Business & Project Development
“We would like to extend our sincerest thanks and appreciation for the unyielding effort IBIS devoted to developing this challenging partnership project. IBIS enabled our three organizations to make The Fitness Complex a reality for our community. This unprecedented partnership involving a college, hospital and a park district helped our organizations achieve our collective and individual goals.”
-Peter Murphy, President
Franciscan Alliance - St. James Hospital
Chicago Heights, Illinois
-Paul McCarthy, President
Prairie State College
Chicago Heights, Illinois
-David Gonzalez, Superintendent
Chicago Heights (Illinois) Park District
Community Health / Wellness / Fitness Partnerships
To address our national health crises such as adult and childhood obesity, diabetes, other preventable chronic diseases and overall improved health quality, community healthcare, parks and recreation, municipalities and other private and public community organizations are seeking collaborative strategies that deliver consumer-centered, value-based healthcare, health & wellness services with measurable outcomes.
Population health/disease management has become the new term that describes healthcare providers and other government, recreation and municipal entities working proactively and collaboratively with a defined segment of the population in an effort to address health risks, and overall well-being.
Some interesting statistics:
· More than two-thirds of American adults are overweight or obese
· Nearly 8 in 10 seniors are living with one chronic illness and 50 % have two or more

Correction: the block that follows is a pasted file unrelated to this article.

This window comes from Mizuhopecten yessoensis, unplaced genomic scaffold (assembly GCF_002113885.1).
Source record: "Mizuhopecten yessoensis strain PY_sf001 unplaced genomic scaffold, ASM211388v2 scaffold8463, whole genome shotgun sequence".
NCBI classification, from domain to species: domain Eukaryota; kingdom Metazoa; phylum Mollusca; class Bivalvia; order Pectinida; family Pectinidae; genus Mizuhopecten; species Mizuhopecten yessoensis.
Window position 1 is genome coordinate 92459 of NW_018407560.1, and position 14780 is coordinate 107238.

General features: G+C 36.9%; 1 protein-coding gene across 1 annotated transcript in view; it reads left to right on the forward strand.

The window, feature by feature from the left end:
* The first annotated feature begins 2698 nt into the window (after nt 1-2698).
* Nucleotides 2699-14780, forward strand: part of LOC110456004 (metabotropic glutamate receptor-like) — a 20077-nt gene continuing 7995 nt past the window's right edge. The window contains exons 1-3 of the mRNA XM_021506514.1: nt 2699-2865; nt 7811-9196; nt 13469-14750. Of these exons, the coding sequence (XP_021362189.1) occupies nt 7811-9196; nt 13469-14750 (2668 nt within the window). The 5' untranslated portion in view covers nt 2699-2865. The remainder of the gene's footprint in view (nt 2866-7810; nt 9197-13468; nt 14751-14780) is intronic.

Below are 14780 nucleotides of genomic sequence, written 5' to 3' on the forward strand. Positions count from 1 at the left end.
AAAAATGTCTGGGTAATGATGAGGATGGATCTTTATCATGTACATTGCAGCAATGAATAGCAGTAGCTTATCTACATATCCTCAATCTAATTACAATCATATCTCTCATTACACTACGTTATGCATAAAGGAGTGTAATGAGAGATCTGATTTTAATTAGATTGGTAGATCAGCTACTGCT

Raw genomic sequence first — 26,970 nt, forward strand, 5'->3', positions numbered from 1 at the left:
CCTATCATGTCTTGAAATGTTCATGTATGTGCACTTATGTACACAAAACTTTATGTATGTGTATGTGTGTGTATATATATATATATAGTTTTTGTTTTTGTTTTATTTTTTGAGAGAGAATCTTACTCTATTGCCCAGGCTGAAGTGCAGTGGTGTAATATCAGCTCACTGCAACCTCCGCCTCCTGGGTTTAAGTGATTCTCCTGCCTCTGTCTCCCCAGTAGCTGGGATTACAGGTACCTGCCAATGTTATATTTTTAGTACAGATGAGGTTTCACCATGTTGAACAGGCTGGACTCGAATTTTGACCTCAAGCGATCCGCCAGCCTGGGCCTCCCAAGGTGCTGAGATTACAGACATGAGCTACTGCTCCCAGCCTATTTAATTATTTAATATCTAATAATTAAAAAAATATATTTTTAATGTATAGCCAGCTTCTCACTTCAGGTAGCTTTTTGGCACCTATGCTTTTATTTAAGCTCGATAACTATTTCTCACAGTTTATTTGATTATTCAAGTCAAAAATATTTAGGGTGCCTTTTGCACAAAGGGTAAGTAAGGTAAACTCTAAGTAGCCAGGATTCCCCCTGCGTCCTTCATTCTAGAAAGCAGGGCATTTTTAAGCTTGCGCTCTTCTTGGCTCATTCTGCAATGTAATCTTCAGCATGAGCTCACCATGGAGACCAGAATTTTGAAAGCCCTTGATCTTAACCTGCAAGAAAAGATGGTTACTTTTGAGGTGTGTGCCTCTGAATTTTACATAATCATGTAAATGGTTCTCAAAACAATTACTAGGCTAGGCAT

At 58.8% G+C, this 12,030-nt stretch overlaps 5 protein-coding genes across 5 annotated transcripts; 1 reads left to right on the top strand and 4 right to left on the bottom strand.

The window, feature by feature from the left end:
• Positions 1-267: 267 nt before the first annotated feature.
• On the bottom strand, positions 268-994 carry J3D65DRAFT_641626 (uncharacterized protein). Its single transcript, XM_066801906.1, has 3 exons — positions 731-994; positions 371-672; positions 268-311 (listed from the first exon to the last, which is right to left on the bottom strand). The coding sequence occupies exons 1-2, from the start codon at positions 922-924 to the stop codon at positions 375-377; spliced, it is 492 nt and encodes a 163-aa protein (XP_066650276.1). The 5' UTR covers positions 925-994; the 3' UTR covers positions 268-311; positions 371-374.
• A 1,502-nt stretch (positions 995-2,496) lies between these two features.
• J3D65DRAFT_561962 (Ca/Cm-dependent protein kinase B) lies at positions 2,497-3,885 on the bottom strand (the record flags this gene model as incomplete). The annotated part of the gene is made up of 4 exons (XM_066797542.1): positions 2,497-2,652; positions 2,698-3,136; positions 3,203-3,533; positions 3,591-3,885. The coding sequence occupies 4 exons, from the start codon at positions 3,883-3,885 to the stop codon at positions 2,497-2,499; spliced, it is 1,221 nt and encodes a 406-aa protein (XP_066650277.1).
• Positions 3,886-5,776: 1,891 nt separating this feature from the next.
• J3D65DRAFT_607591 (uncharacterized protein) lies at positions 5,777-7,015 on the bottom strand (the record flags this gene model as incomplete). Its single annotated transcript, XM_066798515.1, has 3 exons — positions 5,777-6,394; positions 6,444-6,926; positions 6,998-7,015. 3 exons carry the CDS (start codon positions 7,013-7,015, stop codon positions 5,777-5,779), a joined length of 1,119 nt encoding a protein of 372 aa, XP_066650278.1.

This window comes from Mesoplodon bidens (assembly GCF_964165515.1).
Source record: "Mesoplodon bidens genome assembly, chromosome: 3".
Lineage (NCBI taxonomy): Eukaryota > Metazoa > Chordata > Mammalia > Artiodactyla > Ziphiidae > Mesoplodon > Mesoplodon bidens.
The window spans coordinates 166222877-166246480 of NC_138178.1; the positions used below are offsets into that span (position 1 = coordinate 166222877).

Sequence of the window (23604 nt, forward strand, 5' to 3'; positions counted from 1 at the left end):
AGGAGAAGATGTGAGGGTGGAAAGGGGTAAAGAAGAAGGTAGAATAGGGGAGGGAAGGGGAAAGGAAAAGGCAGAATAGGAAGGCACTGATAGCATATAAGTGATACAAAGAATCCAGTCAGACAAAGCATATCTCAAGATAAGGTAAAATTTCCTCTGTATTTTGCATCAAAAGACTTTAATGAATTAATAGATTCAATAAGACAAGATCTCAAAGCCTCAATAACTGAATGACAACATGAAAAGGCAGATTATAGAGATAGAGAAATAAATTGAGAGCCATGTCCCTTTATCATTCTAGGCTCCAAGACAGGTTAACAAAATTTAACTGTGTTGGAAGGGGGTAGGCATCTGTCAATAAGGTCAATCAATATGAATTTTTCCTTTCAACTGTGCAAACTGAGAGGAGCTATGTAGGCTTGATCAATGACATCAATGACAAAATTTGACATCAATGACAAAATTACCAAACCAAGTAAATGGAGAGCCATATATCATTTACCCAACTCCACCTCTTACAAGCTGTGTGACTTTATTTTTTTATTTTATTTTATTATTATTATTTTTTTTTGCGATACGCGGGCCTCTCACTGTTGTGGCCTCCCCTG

· About half of US adults have at least one of the major risk factors for heart disease or stroke
Source: Centers for Disease Control and Prevention
Communities and healthcare organizations need to work collaboratively to address these national health issues through prevention, wellness and recreational programs, services and multi-generational, all -inclusive facilities. Healthcare and developing healthy lifestyles do not only occur in our hospitals and physicians’ offices. It occurs in everything that we do: where we live, where we work and where we play. Prevention and wellness and encouraging people to be healthy begins at the community grass roots level. Community organizations such as school districts, healthcare providers, colleges and universities, municipalities and parks and recreations departments have tremendous potential to create healthier communities.
Implementing an integrated public-private strategy with an emphasis on prevention and wellness to meet the challenging demands of consumer-driven community services for all ages is critical. Programs, services and facilities need to be developed for teens, seniors, people with intellectual and physical disabilities and other groups tailored to specific community needs.